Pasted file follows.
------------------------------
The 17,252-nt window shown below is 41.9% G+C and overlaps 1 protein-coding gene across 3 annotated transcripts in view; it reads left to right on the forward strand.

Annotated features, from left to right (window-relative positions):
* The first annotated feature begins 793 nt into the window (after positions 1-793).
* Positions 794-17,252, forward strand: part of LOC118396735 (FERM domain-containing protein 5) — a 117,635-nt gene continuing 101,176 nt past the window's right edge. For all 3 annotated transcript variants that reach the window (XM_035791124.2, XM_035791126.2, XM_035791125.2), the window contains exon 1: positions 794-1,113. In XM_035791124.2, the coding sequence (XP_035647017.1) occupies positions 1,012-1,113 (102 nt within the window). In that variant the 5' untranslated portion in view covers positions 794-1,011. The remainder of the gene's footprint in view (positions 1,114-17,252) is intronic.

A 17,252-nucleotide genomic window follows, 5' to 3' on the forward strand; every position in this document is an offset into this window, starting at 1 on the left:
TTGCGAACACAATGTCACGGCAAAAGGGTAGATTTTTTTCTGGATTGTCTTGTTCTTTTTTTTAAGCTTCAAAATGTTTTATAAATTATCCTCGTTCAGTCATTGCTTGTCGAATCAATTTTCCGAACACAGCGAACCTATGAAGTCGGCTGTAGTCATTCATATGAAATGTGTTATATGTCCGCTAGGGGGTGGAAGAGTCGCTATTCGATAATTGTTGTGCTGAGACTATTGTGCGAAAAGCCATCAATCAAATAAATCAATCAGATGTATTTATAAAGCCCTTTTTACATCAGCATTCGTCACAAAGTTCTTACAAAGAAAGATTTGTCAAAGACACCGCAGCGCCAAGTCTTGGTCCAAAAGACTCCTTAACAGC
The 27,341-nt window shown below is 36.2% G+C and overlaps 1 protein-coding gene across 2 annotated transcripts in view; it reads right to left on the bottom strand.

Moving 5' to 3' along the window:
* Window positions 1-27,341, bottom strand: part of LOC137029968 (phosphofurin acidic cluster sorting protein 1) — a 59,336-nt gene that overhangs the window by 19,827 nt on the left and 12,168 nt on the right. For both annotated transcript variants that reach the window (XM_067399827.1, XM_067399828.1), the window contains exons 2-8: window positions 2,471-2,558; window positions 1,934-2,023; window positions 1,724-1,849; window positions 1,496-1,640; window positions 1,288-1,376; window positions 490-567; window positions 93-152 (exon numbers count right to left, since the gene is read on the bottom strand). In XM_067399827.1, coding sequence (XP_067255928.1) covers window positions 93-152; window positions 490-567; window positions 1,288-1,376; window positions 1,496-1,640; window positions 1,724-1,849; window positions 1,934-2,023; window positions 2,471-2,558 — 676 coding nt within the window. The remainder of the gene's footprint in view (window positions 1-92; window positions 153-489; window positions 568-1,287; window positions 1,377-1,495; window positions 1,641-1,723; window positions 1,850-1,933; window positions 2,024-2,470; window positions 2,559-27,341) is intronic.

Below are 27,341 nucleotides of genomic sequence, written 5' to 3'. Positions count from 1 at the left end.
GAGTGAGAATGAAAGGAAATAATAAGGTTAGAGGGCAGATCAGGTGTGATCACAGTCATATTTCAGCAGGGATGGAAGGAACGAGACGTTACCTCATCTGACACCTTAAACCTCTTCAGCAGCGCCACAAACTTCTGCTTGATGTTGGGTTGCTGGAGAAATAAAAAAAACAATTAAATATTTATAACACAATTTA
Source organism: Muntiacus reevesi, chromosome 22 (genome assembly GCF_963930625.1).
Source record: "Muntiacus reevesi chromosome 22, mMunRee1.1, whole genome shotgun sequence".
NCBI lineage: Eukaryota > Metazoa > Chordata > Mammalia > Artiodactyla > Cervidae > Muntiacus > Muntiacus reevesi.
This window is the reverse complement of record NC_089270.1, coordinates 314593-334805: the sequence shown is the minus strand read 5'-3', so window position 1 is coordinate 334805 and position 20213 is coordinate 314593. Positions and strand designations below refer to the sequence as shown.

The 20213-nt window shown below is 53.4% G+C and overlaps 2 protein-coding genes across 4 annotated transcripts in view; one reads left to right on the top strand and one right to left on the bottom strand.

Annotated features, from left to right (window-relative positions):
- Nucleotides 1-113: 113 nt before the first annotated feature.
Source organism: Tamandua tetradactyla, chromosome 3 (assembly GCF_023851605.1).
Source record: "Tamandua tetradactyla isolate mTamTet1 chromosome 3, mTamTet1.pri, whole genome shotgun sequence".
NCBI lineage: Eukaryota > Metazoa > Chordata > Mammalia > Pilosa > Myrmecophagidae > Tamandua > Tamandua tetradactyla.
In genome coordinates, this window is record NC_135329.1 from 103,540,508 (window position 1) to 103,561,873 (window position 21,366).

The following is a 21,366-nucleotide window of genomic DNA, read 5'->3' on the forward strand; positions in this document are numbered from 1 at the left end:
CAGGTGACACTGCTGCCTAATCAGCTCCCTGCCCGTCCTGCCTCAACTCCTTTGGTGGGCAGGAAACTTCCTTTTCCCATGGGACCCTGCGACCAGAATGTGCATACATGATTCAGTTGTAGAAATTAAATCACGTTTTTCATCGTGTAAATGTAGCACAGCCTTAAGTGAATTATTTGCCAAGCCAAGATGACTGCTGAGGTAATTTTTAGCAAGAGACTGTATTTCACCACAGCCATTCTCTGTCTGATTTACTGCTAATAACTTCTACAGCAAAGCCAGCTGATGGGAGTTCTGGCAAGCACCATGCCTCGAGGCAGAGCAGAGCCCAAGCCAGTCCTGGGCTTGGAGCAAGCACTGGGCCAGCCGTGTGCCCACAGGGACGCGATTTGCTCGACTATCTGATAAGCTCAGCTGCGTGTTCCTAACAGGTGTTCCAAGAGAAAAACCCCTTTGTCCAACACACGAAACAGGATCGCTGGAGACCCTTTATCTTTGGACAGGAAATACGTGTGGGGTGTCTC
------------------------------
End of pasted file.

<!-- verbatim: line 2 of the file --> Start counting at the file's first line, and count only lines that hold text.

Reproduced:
Annotated features, from left to right (window-relative positions):